Tuesday 21 January 2020 6:56 pm

Fitness advice: Why new year is the mind killer

We’re into the final furlong of January and I bet most of you are already close to packing in your new year’s resolutions – especially the ones that involve eating healthily and going to the gym.

It’s become a cliche, but January resolutions set us up to fail – they encourage a short-termist mindset and are usually poorly planned and executed. They can actually be bad for your fitness: a setback this early in the year is enough to put some people off altogether.

So I want you to tear up your new year’s resolutions and instead think about how you can take the positive mindset you had on 6 January and turn it into a year-long reality. The first, and perhaps most important, thing to do is understand what you actually want. People tend to go into the new year with a general desire to lose weight, triggered by a big, boozy December. But is weight really the right metric for you?

Other popular new year resolutions include toning up, building muscle, getting fit or getting stronger. I find all of these terms unhelpful. Ask 100 people what “tone up” means, and you’ll get 100 different answers. What you need to do is dig a little deeper and work out why you want these things. Why do you want to lose weight, how much do you want to lose, what would it do for your life if you achieved it? Write down some goals and ask yourself “why” for each one of them. 

One of my clients came told me he wanted to “tone up and lose weight”, and when I asked him for more information, he admitted he was embarrassed to go swimming with his son because of his weight. He had a holiday coming up in a few months, which gave him something concrete to aim towards. When things get challenging, or you get cravings for chocolate, having a strong goal is what keeps you going. Picture the ideal you in six month’s time and ask yourself what’s changed – and why. 

Measure Progress

This is the main reason people fail, especially at this time of year. People hit January running – often literally – but by the third week, they notice the scales aren’t any lighter, or the belly isn’t any smaller. So they give up. The problem is they are often looking in the wrong places. If your only goal is to lose 20kg, until you’ve lost it, you’re effectively failing each day, which will quickly become demotivating. Instead, try looking for the wins.

Look at the scales, sure, but also ask how you feel after a workout. Look at how much you can lift, or how far you can run. Look at how well you’re sleeping. Take photographs and compare them every week. Look for the small wins, which, over the weeks and months, start to become one big win.

I recommend tracking at least four different metrics to help keep your motivation up. Weight doesn’t even have to be one of them – who cares what you weigh if you look great, right? Be consistent, taking measurements at the same time on the same day each week – you’ll soon see changes.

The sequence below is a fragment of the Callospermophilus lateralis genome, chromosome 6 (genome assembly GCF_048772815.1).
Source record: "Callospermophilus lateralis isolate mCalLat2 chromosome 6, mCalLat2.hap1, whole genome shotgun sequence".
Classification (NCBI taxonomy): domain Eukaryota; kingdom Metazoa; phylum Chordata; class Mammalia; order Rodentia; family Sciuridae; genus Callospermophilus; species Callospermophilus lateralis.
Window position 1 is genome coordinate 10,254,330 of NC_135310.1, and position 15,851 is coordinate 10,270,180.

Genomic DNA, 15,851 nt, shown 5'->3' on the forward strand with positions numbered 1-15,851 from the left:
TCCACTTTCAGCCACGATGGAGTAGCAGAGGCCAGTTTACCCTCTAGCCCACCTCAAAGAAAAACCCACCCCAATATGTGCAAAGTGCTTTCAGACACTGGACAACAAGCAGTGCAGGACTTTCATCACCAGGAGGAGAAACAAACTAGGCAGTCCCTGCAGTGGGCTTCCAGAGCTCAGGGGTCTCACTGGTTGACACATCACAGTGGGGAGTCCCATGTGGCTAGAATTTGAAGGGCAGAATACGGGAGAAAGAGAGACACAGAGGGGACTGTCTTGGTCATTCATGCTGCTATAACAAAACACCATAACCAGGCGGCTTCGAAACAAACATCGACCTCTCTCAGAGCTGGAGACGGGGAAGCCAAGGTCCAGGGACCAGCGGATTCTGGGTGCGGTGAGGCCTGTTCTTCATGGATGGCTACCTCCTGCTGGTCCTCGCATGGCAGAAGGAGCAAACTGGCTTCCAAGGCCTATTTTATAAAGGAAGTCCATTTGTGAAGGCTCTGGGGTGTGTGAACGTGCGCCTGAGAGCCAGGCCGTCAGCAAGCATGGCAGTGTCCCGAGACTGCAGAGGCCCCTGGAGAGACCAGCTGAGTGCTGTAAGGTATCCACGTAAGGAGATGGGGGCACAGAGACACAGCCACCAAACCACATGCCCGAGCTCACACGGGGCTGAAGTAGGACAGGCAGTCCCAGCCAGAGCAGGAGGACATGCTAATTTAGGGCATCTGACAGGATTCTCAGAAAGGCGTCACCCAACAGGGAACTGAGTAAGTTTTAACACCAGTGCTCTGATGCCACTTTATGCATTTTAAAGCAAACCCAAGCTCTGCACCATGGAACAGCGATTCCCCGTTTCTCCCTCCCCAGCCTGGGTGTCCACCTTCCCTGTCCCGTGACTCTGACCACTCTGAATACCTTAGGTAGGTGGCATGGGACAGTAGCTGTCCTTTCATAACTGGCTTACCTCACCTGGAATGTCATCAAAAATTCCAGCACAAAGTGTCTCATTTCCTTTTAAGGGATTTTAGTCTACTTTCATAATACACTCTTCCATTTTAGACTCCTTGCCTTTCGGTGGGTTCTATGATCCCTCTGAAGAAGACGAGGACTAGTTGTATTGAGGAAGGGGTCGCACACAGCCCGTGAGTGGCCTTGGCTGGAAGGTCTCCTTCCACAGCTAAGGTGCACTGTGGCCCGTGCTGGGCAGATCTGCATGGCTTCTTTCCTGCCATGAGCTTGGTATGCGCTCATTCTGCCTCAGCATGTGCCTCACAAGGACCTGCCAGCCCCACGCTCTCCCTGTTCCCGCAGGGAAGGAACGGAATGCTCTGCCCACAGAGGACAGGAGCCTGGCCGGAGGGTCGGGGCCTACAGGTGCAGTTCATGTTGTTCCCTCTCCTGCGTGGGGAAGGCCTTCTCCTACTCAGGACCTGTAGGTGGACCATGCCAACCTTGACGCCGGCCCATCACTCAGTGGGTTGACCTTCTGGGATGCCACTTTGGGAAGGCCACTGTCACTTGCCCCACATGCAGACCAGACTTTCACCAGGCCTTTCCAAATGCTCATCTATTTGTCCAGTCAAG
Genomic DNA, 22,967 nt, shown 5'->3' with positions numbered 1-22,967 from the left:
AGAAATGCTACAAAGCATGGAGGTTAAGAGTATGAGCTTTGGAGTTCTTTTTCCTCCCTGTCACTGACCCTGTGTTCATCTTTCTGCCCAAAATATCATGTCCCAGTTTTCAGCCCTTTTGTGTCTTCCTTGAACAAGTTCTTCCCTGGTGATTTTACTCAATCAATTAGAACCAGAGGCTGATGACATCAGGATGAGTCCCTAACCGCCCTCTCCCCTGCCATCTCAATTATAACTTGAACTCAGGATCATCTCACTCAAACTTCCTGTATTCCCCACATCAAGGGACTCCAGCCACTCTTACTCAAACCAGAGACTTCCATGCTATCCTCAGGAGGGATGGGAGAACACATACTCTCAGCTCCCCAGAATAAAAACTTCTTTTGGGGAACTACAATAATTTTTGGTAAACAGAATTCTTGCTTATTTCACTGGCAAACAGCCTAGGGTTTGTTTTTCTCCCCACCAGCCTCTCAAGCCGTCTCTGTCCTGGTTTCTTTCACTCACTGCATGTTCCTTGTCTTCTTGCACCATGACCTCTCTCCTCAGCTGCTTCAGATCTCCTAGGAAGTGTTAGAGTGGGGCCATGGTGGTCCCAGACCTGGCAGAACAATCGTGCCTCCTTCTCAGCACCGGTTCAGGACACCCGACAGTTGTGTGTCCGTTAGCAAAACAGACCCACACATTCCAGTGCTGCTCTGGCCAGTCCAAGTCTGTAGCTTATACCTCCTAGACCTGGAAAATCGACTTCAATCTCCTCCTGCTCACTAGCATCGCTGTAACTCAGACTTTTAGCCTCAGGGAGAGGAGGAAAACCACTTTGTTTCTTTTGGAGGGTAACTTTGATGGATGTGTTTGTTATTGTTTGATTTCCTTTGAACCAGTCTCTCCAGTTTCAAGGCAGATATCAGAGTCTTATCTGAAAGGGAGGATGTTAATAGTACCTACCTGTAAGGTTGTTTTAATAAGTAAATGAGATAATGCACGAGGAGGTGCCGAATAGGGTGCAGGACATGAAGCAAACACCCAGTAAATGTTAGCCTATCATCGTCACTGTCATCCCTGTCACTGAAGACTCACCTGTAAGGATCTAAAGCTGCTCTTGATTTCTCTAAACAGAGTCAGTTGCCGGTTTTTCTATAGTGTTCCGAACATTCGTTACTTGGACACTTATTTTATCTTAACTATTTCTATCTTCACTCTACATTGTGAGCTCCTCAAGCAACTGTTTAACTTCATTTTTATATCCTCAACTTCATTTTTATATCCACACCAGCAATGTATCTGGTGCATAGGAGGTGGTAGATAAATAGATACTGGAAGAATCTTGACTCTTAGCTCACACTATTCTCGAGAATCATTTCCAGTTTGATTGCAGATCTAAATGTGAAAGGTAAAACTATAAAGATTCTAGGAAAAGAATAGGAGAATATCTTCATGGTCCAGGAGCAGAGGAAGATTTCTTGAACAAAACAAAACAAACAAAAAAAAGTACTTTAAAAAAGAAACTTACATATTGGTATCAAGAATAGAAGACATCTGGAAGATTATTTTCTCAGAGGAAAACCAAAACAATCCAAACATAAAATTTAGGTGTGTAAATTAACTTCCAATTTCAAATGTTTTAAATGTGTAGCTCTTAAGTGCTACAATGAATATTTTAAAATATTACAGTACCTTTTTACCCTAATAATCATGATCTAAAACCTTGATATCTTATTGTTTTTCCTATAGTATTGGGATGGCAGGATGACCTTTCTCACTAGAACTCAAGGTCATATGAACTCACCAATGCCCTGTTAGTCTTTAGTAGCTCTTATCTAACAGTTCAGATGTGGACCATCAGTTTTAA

Everybody wants to hit their targets, but not everyone is prepared to make the necessary changes. Set yourself daily targets: get out of bed when the alarm goes off, keep your appointment with a trainer, walk up the office stairs. Then set yourself a 12 week target: lifting an extra 20kg, running for a mile without stopping. You’ll find that if you can keep the daily targets, the monthly, quarterly and yearly targets will be a breeze.

Don’t change everything 

If you tend to overeat, it’s not realistic to think you will suddenly be able to achieve superhuman levels of self-control. Habits are formed over years, and they will take time to unpick. This is where things like short-term fasting can help. If you want to eat big portions most nights, try starting the week with a 24 hour fast. That way the end is in sight and you will have saved 2,000 or so calories from your weekly allowance. 

Fasting will also help you to break those habits in the long term, allowing you to be more mindful in your decisions when it comes to food. It makes your body come to terms with short-term hunger, and eventually it gets easier.

A common mistake is to simply try to give up “bad food” – be that carbs or sugar or whatever the latest fad dictates. But that’s a terrible idea. Tackle problem areas of your diet in small pieces. Try not drinking for three nights a week, or giving up chocolate when you’re at work. Build up a solid foundation that you can build upon week after week.

Finally, come to see a trainer like me. We can help, not only by shouting at you to run faster or lift more (in fact, be wary of any trainer who shouts at you), but by being there to witness your journey. Having someone to report to is an amazing thing for your motivation. Even online personal training sessions can be useful, giving you accountability and structure to keep you focused on your goals.

Forget the fact it’s a new year, and a new decade. The important thing is it’s another week in your life, and one in which you can start to make little changes that may one day lead to great achievements.

To book a session with one of the trainers at No1 Fitness, visit no1fitness.co.uk or call 0207 403 6660